How a Girl took Female Genital Cutting (FGC) from a Personal Experience to a Voice for the Voiceless

By Aarefa Johari

This is a story I have told so many times in the past few years that I’ve now lost count. But every time I re-tell it, I become overwhelmed with a surge of emotions – despair, anger, frustration – that take hours to subside. But it’s a story that needs to be repeated, so here it is.

When I was seven years old, my mother took me to visit the home of an unknown lady in Bhendi Bazar, a mohalla in south Mumbai dominated by Dawoodi Bohra Muslims. I didn’t know why we were there but when we were seated in her tiny, dingy apartment, my frock was lifted, my underwear was taken off and I was asked to spread my legs. The only preparation I got before the cutting happened was my mother telling me something like, “It will only hurt a little bit, it will only take a minute...”

My memory of that day is hazy now, and I don’t remember exactly what the blade looked like, or whether there was blood, or how we eventually returned home. But I remember that someone was holding me down, that the woman cut something down there between my legs, that there was pain and I cried.

That was the day I lost the tip of my clitoris – my clitoral hood or prepuce – in a practice called khatna (literally “cutting”, a ritual of female circumcision) known around the world as female genital mutilation/cutting, or FGM/C. It is an ancient, pre-Islamic ritual mandated by my Dawoodi Bohra community for all seven-year-old girls, even though it is impossible for children that young to give informed consent for being cut.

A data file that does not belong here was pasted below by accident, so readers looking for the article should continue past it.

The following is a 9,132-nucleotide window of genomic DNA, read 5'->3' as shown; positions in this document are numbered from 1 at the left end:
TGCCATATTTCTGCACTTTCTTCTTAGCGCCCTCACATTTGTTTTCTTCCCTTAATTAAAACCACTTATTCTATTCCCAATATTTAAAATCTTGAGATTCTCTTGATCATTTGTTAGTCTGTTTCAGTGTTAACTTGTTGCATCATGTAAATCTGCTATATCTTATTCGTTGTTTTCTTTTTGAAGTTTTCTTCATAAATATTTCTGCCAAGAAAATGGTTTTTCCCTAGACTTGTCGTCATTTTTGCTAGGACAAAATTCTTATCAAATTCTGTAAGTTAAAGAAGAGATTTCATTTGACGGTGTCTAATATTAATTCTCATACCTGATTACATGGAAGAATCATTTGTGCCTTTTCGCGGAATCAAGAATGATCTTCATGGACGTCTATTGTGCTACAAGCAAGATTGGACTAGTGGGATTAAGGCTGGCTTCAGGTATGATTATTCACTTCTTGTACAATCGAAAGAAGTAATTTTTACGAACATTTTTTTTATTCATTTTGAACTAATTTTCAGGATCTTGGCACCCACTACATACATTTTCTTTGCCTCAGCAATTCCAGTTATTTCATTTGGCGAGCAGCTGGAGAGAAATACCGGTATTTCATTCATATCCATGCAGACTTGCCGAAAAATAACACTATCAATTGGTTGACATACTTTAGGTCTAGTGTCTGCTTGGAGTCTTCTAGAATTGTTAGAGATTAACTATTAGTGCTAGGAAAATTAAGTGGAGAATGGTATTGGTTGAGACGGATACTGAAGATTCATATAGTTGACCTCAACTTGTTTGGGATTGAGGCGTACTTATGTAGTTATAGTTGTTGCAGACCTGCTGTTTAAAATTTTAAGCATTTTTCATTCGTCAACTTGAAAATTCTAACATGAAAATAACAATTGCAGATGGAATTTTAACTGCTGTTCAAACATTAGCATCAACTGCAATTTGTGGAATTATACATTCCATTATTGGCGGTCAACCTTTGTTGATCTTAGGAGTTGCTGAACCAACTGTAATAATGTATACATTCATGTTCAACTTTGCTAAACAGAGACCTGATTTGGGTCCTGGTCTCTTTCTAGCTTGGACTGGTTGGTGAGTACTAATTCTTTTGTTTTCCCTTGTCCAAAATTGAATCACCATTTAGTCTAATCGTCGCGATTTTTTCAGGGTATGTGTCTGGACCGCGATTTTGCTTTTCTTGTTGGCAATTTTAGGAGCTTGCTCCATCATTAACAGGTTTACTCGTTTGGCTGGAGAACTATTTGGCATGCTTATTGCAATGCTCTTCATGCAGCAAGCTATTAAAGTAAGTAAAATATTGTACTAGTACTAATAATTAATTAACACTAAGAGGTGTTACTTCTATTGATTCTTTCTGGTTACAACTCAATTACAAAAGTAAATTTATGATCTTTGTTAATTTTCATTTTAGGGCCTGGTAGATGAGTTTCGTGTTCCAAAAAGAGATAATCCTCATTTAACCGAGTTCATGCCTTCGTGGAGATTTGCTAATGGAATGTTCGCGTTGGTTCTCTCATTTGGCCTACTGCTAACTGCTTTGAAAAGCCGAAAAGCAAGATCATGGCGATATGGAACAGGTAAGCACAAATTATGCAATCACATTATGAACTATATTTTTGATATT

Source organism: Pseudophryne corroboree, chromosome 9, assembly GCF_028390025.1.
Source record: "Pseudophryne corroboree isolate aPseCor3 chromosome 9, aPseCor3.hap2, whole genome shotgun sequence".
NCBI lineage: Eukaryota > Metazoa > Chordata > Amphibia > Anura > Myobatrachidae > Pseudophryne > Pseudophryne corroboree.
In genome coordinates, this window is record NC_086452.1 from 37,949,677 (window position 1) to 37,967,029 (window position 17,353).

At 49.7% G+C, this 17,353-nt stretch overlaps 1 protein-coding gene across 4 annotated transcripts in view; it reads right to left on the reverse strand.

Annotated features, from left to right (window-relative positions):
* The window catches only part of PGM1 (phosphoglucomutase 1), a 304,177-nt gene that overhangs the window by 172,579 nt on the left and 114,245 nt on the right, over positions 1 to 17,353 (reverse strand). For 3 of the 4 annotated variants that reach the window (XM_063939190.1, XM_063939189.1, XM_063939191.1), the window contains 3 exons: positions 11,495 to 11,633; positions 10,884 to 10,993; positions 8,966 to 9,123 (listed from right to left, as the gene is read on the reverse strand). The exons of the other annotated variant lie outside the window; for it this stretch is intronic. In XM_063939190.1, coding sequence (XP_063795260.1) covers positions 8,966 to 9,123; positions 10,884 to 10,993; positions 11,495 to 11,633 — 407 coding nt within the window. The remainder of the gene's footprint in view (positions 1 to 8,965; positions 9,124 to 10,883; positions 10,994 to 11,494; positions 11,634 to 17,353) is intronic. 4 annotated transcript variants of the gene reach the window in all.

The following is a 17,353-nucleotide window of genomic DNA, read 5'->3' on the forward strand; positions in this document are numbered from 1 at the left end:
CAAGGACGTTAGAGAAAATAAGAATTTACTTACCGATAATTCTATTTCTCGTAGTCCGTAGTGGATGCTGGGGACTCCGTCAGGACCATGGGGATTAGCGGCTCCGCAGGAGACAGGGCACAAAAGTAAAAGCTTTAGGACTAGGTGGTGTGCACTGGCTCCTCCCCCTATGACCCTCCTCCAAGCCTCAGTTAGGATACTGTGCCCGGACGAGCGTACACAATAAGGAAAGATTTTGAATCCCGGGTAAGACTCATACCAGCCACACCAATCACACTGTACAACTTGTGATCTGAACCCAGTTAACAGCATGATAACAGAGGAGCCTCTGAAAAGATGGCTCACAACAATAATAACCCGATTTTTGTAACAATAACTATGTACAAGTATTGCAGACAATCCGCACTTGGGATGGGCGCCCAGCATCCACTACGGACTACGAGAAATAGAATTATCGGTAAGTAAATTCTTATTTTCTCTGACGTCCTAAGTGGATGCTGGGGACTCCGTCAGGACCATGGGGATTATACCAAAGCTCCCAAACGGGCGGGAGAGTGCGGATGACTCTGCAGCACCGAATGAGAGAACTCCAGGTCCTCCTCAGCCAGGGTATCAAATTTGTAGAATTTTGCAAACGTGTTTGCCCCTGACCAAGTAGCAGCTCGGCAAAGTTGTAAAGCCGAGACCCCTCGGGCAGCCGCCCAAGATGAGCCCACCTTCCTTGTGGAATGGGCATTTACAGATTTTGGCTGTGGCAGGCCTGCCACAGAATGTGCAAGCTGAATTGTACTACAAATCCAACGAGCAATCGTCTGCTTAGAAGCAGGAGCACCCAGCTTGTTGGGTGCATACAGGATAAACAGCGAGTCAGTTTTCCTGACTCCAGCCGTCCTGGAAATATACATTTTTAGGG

The practice is said to have originated among communities in Africa, where it continues to be performed with varying degrees of severity, depending on the region and tribe. It is also practiced by some Muslim sects in the Middle East and in Asian countries like Malaysia, Indonesia, Singapore and Thailand.

In India, where I come from, the Bohras are the only community known to practice female khatna. In fact, all the other Indian Muslim sects react with shock and horror when they find out that Bohras, a Shia sub-sect known for their wealth, education and otherwise liberal attitudes towards women, engage in a ritual that is mentioned nowhere in the Quran.

Although I am not entirely certain, I believe the situation is the same in Pakistan, Bangladesh and Sri Lanka – Bohras are probably the only community practicing female circumcision in these countries too.

Bohras claim they perform the mildest form of khatna for girls, cutting such a thin slice of tissue that it has no physical or sexual consequences. But in the past few years, I have heard innumerable stories of Bohra women who have experienced varying degrees of physical, psychological and sexual trauma because of their khatna – women who were cut more than intended, women who felt assaulted and violated and betrayed by their own mothers. Women who find it difficult to become intimate with their husbands because of traumatic memories linked to their khatna.

For years, the voices of women like myself never had a platform to be heard, because female circumcision is practiced in secret, and talking about it has been considered a taboo.